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dc.contributor.authorAriga, Toshio
dc.date.accessioned2012-10-26T16:29:29Z
dc.date.available2012-10-26T16:29:29Z
dc.date.issued2011-07-25en_US
dc.identifier.citationProc Jpn Acad Ser B Phys Biol Sci. 2011 Jul 25; 87(7):386-404en_US
dc.identifier.issn1349-2896en_US
dc.identifier.pmid21785257en_US
dc.identifier.doi10.2183/pjab.87.386en_US
dc.identifier.urihttp://hdl.handle.net/10675.2/673
dc.description.abstractIn IgM paraproteinemia and peripheral neuropathy, IgM M-protein secretion by B cells leads to a T helper cell response, suggesting that it is antibody-mediated autoimmune disease involving carbohydrate epitopes in myelin sheaths. An immune response against sulfoglucuronosyl glycosphingolipids (SGGLs) is presumed to participate in demyelination or axonal degeneration in the peripheral nervous system (PNS). SGGLs contain a 3-sulfoglucuronic acid residue that interacts with anti-myelin-associated glycoprotein (MAG) and the monoclonal antibody anti-HNK-1. Immunization of animals with sulfoglucuronosyl paragloboside (SGPG) induced anti-SGPG antibodies and sensory neuropathy, which closely resembles the human disease. These animal models might help to understand the disease mechanism and lead to more specific therapeutic strategies. In an in vitro study, destruction or malfunction of the blood-nerve barrier (BNB) was found, resulting in the leakage of circulating antibodies into the PNS parenchyma, which may be considered as the initial key step for development of disease.
dc.rights© 2011 The Japan Academyen_US
dc.subjectReviewen_US
dc.subject.meshAnimalsen_US
dc.subject.meshAntibodies, Monoclonalen_US
dc.subject.meshGlycosphingolipidsen_US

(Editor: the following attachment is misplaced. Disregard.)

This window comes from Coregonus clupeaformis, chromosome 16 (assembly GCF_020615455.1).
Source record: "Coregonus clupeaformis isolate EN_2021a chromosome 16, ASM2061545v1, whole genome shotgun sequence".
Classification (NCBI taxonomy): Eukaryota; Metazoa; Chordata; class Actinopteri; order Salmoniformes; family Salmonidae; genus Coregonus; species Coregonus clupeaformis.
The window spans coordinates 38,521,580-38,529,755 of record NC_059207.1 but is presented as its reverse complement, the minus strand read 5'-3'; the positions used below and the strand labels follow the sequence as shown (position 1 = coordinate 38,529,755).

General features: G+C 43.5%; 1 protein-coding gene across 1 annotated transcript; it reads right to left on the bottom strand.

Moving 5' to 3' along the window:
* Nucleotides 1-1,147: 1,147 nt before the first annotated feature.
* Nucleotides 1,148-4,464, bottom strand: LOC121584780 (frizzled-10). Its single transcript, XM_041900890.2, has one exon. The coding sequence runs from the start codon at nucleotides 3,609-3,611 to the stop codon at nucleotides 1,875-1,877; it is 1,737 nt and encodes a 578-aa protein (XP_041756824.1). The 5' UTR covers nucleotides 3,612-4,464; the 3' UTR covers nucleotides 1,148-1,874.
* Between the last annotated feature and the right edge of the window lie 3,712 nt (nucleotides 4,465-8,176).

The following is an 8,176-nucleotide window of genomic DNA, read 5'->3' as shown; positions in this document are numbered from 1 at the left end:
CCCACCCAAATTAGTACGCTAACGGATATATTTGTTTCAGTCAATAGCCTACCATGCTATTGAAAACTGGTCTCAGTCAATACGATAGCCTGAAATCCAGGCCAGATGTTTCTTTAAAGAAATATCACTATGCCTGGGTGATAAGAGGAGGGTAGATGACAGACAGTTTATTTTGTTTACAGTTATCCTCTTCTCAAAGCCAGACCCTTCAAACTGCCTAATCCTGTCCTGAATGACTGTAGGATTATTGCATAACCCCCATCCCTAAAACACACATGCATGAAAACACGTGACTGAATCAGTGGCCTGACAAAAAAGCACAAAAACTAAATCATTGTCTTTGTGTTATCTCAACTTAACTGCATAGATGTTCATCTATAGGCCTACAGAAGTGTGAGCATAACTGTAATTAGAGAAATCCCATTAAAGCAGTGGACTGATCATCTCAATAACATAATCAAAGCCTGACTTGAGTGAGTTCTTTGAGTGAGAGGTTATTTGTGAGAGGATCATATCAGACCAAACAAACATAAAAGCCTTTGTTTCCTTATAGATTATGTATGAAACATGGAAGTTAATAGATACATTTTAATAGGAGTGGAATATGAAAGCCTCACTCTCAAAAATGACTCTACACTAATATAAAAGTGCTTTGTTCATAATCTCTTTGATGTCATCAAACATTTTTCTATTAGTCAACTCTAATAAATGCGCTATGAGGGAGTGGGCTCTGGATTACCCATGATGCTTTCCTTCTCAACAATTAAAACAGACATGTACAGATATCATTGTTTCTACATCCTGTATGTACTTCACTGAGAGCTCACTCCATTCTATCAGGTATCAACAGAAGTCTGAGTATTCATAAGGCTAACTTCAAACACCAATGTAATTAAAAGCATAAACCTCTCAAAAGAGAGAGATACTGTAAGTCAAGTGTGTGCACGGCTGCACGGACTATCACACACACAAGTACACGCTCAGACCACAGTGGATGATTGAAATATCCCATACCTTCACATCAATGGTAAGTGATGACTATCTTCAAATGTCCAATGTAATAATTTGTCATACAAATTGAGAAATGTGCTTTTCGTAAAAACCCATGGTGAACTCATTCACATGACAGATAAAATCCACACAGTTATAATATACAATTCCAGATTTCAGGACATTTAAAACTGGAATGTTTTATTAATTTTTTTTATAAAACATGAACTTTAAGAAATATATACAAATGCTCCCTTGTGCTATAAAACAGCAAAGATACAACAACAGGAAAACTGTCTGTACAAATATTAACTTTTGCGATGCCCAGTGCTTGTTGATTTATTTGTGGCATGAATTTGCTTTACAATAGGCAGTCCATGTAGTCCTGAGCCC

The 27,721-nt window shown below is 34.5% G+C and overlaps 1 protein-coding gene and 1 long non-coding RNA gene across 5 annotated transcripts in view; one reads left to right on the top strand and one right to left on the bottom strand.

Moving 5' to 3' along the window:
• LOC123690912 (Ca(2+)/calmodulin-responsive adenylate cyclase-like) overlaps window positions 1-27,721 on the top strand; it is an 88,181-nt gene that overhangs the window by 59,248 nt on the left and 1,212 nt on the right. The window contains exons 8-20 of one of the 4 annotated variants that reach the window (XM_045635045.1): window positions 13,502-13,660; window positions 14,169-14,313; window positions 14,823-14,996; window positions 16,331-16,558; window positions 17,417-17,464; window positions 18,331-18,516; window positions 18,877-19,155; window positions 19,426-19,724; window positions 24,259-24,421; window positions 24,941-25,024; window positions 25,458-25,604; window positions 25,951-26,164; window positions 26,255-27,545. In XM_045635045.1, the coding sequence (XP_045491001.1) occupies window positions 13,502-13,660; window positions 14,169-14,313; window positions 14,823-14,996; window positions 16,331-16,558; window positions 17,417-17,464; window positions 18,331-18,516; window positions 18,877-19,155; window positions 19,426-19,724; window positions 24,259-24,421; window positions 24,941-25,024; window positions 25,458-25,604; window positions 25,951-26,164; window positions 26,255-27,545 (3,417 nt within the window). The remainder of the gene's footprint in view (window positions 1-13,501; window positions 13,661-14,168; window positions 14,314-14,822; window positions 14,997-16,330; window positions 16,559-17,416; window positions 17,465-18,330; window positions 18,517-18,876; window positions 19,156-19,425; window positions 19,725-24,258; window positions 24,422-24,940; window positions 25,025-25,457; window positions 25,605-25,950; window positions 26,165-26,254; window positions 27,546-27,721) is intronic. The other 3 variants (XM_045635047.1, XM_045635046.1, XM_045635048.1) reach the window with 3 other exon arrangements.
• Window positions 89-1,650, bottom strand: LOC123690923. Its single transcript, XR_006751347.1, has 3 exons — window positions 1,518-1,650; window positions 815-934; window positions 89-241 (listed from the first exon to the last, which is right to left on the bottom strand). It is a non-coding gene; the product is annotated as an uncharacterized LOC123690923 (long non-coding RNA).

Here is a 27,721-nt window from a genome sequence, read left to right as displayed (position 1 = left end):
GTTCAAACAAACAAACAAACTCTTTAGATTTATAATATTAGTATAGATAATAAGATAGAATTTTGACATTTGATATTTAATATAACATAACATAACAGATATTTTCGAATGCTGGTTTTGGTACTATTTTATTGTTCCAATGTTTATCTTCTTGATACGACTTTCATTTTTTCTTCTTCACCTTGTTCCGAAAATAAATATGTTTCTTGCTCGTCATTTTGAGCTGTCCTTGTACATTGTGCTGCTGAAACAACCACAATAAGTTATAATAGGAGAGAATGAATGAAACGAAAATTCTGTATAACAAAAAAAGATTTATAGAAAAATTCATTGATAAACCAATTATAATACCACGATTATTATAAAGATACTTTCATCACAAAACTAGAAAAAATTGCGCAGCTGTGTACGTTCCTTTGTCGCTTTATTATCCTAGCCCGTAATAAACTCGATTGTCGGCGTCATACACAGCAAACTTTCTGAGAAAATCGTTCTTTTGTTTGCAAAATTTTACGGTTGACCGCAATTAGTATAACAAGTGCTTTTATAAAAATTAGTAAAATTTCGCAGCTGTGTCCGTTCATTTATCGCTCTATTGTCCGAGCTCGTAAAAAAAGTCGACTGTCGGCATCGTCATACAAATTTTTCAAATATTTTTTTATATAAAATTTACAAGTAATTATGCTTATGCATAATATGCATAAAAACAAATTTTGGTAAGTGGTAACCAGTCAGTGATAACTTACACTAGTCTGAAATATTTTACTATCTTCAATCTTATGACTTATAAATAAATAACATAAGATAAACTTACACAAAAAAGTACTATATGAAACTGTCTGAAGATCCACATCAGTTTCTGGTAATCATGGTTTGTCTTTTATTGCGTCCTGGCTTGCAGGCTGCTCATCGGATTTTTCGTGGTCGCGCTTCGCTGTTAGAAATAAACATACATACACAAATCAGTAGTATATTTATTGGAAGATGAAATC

dc.subject.meshHumansen_US
dc.subject.meshImmunoglobulin Men_US
dc.subject.meshParaproteinemiasen_US
dc.subject.meshPeripheral Nervous Systemen_US
dc.subject.meshPeripheral Nervous System Diseasesen_US
dc.titleThe role of sulfoglucuronosyl glycosphingolipids in the pathogenesis of monoclonal IgM paraproteinemia and peripheral neuropathyen_US
dc.typeArticleen_US
dc.identifier.pmcidPMC3171285en_US
dc.contributor.corporatenameInstitute of Molecular Medicine and Genetics
refterms.dateFOA2019-04-10T00:30:59Z
html.description.abstractIn IgM paraproteinemia and peripheral neuropathy, IgM M-protein secretion by B cells leads to a T helper cell response, suggesting that it is antibody-mediated autoimmune disease involving carbohydrate epitopes in myelin sheaths. An immune response against sulfoglucuronosyl glycosphingolipids (SGGLs) is presumed to participate in demyelination or axonal degeneration in the peripheral nervous system (PNS). SGGLs contain a 3-sulfoglucuronic acid residue that interacts with anti-myelin-associated glycoprotein (MAG) and the monoclonal antibody anti-HNK-1. Immunization of animals with sulfoglucuronosyl paragloboside (SGPG) induced anti-SGPG antibodies and sensory neuropathy, which closely resembles the human disease. These animal models might help to understand the disease mechanism and lead to more specific therapeutic strategies. In an in vitro study, destruction or malfunction of the blood-nerve barrier (BNB) was found, resulting in the leakage of circulating antibodies into the PNS parenchyma, which may be considered as the initial key step for development of disease.


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